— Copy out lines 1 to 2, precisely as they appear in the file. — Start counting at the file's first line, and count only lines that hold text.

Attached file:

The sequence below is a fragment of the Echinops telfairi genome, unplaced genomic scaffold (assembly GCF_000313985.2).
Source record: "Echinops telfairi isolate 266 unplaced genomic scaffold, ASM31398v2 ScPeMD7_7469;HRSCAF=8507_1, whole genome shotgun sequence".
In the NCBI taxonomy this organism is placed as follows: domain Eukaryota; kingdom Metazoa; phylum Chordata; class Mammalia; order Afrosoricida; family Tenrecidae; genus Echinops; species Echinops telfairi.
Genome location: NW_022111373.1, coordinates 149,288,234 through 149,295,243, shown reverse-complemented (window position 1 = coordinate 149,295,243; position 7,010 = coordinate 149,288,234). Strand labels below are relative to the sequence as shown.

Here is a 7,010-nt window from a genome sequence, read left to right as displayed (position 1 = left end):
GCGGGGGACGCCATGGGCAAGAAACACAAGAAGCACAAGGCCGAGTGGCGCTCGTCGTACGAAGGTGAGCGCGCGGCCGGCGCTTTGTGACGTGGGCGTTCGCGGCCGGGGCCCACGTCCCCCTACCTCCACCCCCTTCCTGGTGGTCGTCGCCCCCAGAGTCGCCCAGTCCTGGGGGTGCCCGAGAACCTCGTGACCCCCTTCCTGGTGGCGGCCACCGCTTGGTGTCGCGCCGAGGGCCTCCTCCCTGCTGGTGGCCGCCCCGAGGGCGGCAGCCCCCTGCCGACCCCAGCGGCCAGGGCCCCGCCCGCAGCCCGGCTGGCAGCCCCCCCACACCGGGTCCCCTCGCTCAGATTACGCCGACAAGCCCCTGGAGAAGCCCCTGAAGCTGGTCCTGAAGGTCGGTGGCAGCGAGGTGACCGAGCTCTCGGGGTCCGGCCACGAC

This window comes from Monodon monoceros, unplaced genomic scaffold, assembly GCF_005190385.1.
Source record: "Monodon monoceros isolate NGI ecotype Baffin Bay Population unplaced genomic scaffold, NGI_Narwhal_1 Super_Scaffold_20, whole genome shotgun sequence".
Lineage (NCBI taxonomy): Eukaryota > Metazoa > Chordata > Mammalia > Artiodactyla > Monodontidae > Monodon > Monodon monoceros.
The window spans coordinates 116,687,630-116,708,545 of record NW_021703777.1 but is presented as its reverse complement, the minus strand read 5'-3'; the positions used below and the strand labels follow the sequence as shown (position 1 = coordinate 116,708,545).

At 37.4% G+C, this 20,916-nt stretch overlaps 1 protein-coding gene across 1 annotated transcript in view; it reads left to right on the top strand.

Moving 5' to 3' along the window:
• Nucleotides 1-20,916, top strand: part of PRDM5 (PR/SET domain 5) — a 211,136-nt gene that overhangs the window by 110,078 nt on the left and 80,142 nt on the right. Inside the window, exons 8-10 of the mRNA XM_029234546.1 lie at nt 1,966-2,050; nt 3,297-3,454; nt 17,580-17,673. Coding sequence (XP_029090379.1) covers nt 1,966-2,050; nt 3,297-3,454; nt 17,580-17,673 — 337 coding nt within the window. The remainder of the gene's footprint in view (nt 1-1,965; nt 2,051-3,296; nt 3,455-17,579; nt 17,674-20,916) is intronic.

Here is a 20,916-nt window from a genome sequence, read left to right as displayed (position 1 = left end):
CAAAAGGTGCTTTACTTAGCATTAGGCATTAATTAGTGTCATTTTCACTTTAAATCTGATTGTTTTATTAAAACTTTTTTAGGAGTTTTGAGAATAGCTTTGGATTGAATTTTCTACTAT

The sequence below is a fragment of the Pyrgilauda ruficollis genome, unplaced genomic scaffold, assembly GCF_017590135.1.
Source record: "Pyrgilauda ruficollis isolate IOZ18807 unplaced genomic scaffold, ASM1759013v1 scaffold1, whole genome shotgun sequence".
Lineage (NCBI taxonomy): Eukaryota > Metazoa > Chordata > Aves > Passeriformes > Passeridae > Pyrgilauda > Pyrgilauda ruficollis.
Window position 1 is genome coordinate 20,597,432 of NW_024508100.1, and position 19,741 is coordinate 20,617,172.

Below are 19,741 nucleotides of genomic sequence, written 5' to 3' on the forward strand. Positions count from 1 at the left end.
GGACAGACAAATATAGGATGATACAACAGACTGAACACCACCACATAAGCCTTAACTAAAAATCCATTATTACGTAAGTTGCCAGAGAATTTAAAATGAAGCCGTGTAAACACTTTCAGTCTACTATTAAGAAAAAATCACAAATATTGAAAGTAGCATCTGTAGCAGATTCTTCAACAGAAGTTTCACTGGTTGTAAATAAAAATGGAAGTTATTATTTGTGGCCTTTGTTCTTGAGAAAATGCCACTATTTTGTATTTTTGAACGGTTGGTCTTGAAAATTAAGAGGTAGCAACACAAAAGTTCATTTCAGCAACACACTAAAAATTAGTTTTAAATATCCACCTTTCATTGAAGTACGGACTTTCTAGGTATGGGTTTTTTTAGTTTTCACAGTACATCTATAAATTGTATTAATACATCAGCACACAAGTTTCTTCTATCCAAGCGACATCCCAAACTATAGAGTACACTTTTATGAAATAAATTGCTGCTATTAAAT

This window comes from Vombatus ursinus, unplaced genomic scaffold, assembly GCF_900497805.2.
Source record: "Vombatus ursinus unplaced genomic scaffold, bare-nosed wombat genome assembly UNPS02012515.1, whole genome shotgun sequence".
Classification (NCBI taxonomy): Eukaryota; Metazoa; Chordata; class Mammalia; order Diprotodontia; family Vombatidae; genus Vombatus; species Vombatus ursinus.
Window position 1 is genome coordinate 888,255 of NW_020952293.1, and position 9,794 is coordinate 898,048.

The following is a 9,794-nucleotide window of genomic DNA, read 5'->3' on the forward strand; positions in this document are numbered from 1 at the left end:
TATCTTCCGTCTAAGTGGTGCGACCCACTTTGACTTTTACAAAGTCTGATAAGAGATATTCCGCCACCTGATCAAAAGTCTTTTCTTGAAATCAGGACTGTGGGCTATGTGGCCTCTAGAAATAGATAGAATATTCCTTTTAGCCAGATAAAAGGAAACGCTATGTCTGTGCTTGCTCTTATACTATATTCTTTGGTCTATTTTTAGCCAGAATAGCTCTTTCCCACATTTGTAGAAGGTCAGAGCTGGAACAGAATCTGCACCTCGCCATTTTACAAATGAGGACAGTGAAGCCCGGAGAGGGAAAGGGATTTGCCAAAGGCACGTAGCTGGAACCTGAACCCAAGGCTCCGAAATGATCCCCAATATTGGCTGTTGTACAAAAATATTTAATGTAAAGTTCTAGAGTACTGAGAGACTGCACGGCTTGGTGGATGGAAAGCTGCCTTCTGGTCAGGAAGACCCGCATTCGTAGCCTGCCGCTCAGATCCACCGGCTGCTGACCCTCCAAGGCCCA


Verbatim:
The sequence below is a fragment of the Echinops telfairi genome, unplaced genomic scaffold (assembly GCF_000313985.2).
Source record: "Echinops telfairi isolate 266 unplaced genomic scaffold, ASM31398v2 ScPeMD7_7469;HRSCAF=8507_1, whole genome shotgun sequence".